Hieronymus Merkin (Anthony Newley) has recently turned forty, and is in the midst of preparing a movie that details his life's history and development. Portraying himself as a marionette being controlled by an unseen puppet master, young Merkin is led away from the innocence of youth and into the waiting arms of one woman after another by Goodtime Eddie Filth (Milton Berle). With Filth's guidance, Merkin steadily transforms into a self-centered womanizer, save only for the longing he feels for his one lost love, Mercy Humppe (Connie Kreski). As the producers of his life story scream for him to come up with an ending, Merkin must look back and decide what, if anything, he's learned from his experiences.Written by
Jean-Marc Rocher <firstname.lastname@example.org>
The color of Thumbelina's ice-cream cone changes between brown and white and pink. See more »
"Birth of a Nation" was a hit, but imagine how amazing it would have been with a few songs and dances.
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There are no opening credits. All credits come at the end. The actors take a bow on a custom-made, pastel-painted, portable stage on a beach as their names are credited in jagged, psychedelic print. See more »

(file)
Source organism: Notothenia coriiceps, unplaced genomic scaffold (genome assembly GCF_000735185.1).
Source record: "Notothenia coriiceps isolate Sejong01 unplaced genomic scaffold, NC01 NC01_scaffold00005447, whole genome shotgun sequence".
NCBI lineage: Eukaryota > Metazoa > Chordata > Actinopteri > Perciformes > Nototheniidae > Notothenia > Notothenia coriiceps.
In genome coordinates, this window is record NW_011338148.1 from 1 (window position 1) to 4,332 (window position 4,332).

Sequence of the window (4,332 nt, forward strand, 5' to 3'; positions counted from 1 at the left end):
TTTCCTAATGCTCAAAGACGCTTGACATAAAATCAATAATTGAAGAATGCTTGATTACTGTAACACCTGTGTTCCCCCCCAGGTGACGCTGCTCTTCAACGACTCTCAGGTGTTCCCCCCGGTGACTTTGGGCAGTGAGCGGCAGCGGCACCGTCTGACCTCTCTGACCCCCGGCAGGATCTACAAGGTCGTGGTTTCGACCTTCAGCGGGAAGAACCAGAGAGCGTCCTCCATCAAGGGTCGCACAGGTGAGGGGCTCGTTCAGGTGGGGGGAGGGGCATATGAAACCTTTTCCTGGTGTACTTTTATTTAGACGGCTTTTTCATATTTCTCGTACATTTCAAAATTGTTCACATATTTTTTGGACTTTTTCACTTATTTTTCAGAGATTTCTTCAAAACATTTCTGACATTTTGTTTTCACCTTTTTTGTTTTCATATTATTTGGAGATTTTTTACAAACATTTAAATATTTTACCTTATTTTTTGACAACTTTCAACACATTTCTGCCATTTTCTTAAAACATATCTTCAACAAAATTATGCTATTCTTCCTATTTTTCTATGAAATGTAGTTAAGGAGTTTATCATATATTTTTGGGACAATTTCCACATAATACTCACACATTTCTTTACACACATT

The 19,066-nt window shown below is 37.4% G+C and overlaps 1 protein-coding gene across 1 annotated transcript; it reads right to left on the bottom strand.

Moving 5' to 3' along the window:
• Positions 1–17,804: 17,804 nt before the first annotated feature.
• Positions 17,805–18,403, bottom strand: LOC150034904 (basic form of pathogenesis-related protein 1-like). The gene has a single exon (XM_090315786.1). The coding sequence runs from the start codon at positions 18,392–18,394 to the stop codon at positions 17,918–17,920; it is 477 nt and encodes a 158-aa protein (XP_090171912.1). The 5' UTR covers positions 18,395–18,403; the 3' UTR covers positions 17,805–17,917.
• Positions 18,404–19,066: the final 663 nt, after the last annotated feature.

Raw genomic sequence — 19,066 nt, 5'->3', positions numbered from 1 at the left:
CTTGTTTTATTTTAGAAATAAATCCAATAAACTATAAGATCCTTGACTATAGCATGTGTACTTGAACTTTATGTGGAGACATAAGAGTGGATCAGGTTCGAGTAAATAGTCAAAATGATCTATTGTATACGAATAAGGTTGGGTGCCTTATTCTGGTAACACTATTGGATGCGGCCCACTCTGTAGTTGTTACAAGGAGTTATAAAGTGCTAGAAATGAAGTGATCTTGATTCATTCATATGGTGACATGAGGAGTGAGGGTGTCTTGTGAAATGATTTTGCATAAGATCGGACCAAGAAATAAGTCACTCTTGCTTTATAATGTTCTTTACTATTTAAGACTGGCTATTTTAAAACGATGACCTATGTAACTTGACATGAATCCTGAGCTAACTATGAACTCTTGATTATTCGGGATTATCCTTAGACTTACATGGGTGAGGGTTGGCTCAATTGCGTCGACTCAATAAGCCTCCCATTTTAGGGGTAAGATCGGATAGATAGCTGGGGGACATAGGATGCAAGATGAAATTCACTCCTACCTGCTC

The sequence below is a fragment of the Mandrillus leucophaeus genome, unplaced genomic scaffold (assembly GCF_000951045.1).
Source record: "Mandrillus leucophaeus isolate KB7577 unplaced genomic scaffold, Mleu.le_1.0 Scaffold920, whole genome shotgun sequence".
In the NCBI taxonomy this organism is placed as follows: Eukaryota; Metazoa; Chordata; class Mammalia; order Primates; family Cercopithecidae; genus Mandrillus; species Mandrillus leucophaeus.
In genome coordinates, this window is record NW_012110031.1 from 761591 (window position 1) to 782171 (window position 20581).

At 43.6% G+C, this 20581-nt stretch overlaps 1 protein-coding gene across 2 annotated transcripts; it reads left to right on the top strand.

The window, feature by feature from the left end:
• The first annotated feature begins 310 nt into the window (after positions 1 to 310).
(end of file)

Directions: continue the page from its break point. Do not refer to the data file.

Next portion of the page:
There is both an R-rated and an X-rated version. The R-rated version removes a few seconds of the sex scene with Mercy Humppe following the carousel sequence and tones down the suggestiveness of the "Princess and the Donkey" sequence. The X-rated version contains all the footage cut for the R version. See more »
After watching this film, I wondered if Anthony Newley thought that this would be his sole chance to direct a major film (which turned out to be true), so he decided togo on a binge with every idea he had at that point . It's in equal parts a mockumentary, a musical, and an homage to Tex Avery cartoons. Newley is the ringleader, Hieronymus Merkin, and he invites us to watch his carnal accomplishments and rise as a singer.
This movie features some fascinating production and costume design, and the beach sets are very unique. The jokes often hit sour notes, but the enthusiasm is contagious. I mean, really, what's better than seeing Joan Collins portray a character named " Polyester Poontang"? If you ever come across this movie, give it a chance.
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